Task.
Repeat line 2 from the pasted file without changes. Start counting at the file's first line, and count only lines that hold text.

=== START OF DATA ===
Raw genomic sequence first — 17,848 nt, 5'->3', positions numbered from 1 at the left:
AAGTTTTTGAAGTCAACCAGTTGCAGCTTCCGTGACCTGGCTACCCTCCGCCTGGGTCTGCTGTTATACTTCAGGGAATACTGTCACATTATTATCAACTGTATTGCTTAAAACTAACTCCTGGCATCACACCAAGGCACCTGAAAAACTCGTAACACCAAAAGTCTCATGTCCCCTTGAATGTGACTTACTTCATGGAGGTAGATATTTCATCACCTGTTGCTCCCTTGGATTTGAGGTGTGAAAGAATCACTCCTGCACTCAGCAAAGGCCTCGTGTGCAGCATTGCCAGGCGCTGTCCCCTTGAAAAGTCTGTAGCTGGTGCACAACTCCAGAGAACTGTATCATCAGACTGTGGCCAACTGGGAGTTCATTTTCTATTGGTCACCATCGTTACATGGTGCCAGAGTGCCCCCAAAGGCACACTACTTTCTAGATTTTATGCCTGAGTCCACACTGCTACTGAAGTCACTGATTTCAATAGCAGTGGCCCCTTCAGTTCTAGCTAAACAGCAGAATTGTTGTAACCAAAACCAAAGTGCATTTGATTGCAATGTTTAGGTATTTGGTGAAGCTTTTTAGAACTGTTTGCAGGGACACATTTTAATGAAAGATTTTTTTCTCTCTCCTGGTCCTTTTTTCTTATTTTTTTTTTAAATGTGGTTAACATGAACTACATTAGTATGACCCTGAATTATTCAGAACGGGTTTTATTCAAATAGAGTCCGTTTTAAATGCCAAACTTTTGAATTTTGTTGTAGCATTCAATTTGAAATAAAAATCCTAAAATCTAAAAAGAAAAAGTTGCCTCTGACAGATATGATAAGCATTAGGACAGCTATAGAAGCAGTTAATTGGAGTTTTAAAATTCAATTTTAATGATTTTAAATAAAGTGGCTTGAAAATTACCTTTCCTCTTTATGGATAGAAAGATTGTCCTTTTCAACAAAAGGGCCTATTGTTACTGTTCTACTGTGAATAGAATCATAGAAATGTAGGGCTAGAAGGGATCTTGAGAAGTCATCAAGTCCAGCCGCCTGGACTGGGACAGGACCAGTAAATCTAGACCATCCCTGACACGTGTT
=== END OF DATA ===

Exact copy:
AAGTTTTTGAAGTCAACCAGTTGCAGCTTCCGTGACCTGGCTACCCTCCGCCTGGGTCTGCTGTTATACTTCAGGGAATACTGTCACATTATTATCAACTGTATTGCTTAAAACTAACTCCTGGCATCACACCAAGGCACCTGAAAAACTCGTAACACCAAAAGTCTCATGTCCCCTTGAATGTGACTTACTTCATGGAGGTAGATATTTCATCACCTGTTGCTCCCTTGGATTTGAGGTGTGAAAGAATCACTCCTGCACTCAGCAAAGGCCTCGTGTGCAGCATTGCCAGGCGCTGTCCCCTTGAAAAGTCTGTAGCTGGTGCACAACTCCAGAGAACTGTATCATCAGACTGTGGCCAACTGGGAGTTCATTTTCTATTGGTCACCATCGTTACATGGTGCCAGAGTGCCCCCAAAGGCACACTACTTTCTAGATTTTATGCCTGAGTCCACACTGCTACTGAAGTCACTGATTTCAATAGCAGTGGCCCCTTCAGTTCTAGCTAAACAGCAGAATTGTTGTAACCAAAACCAAAGTGCATTTGATTGCAATGTTTAGGTATTTGGTGAAGCTTTTTAGAACTGTTTGCAGGGACACATTTTAATGAAAGATTTTTTTCTCTCTCCTGGTCCTTTTTTCTTATTTTTTTTTTAAATGTGGTTAACATGAACTACATTAGTATGACCCTGAATTATTCAGAACGGGTTTTATTCAAATAGAGTCCGTTTTAAATGCCAAACTTTTGAATTTTGTTGTAGCATTCAATTTGAAATAAAAATCCTAAAATCTAAAAAGAAAAAGTTGCCTCTGACAGATATGATAAGCATTAGGACAGCTATAGAAGCAGTTAATTGGAGTTTTAAAATTCAATTTTAATGATTTTAAATAAAGTGGCTTGAAAATTACCTTTCCTCTTTATGGATAGAAAGATTGTCCTTTTCAACAAAAGGGCCTATTGTTACTGTTCTACTGTGAATAGAATCATAGAAATGTAGGGCTAGAAGGGATCTTGAGAAGTCATCAAGTCCAGCCGCCTGGACTGGGACAGGACCAGTAAATCTAGACCATCCCTGACACGTGTT